At least 600 families in Dahisar are living every Mumbaikar’s worst nightmare — they gave up their homes for redevelopment in hopes of going back to a larger, grander version, but have instead spent years languishing in tiny flats in far-flung places with no sign of their buildings ever being completed.
Residents of Ujwal CHS have waited for the past 6 years to move into the skyscraper they had been promised within 2 years of vacating their homes for redevelopment
mid-day visited 10 such housing societies in the area (see ‘Ten cases’), where the old buildings were demolished years ago, but new buildings are yet to come up in their place. In some places, the construction was over five years behind schedule, while in others, work hadn’t even begun. The reasons for this are varied, but in the end, it’s always the residents who suffer most.
72-year-old Sushil Desai vacated his flat for redevelopment 2.5 years ago, but the work has not even begun yet.
Take 72-year-old Sushil Desai, for instance, a resident of Girnar CHS, a building with 32 flats and 12 commercial establishments. The building had been evacuated about 2.5 years ago and subsequently demolished for redevelopment, but even today, the only thing that to come up on the plot are weeds. Worse, the builder has backtracked on his promise to pay the residents Rs 15,000 as monthly rent. Senior citizen Desai was forced to come out of retirement to be able to pay the rent himself. “The developer stopped paying rent a after couple of months. This forced me to resume my accounting services,” said Desai.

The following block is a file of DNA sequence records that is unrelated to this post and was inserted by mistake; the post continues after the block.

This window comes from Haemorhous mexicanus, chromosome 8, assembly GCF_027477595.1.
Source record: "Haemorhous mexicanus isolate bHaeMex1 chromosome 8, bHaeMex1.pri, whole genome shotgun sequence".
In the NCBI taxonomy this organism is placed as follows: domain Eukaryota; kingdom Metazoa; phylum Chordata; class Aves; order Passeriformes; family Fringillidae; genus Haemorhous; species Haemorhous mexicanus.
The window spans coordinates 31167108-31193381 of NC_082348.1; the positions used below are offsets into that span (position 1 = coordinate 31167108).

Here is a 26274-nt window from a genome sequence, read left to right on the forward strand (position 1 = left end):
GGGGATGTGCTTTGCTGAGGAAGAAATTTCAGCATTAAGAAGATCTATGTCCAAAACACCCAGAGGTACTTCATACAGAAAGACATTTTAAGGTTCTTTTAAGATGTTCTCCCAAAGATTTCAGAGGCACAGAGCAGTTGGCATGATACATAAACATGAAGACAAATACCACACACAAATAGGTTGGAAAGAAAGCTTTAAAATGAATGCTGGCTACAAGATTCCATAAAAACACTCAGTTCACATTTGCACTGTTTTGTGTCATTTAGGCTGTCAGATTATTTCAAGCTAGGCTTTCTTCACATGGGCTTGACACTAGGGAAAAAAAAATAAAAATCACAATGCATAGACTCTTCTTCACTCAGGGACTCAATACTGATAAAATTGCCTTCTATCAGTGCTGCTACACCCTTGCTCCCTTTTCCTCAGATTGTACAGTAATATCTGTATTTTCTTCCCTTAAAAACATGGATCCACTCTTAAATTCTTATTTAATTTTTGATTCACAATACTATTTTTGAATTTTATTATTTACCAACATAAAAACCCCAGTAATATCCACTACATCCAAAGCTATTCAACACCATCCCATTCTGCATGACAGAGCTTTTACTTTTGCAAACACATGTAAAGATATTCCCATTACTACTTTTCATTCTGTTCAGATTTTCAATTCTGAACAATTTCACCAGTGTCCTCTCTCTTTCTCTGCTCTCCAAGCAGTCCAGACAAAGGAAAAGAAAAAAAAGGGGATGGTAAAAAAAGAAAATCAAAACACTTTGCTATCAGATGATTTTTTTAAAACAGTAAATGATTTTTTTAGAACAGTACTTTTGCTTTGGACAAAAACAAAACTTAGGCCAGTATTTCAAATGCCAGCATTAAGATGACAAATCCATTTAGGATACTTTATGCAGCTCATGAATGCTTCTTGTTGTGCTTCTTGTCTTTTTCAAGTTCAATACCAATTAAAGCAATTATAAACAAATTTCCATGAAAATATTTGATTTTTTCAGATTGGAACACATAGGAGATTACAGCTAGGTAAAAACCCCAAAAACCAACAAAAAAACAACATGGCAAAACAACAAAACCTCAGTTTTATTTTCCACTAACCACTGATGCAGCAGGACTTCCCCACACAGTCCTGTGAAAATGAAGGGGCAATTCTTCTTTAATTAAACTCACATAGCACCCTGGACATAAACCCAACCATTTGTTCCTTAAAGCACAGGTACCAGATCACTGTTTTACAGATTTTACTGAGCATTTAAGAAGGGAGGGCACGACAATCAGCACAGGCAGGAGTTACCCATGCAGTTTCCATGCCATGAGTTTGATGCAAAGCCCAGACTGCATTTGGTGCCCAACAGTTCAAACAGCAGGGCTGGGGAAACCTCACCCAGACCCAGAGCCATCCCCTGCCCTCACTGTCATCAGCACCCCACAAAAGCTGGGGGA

He further alleged that the developer had defaulted on the agreement and they had now started negotiations with another builder. He is not sure when he will finally be able to move back into his home.
The developer who defaulted on the agreement, Ritesh Shah of Rite Developers, said, “We gave up the project a year ago, as the proposal was no longer economically viable due to an unforeseen issue - two roads on either side of the plot are due for widening, thus reducing the plot size.”
'Hopeful till the end'
Nitin D’Silva, a local activist, who has been fighting for those affected by stalled redevelopment plans, said, “Many owners have died waiting for their flats, hopeful till the last breath. A majority of the flat owners are senior citizens, who fear that one day they will have no roof over their heads. At least 600 such aggrieved families are there.”
Similar charges were made by a member of Ujwal CHS, who did not wish to be named. 59 families in the building vacated their homes with the dream of moving into the skyscraper they had been promised, overlooking a nearby pond. They were told the project would be done in 2 years, but over six years have passed, and the project is still unfinished.
“The decision to redevelop the building was not unanimous. Those opposing had their water connections cut and doors broken. At present, we have zero clarity on the project,” said the resident.
Redevelopment of another building, Nirav CHS, is currently stuck at the fifth floor, nearly five years after it was demolished in February 2011. The building was to be a 7-storey structure, and has all the required clearances, but all work has come to a halt. For the past 10 months, the residents have not even been paid rent. Already, one deadline has come and gone (2013), and the builder extended the deadline to the end of this month, but the project is unlikely to finish by then.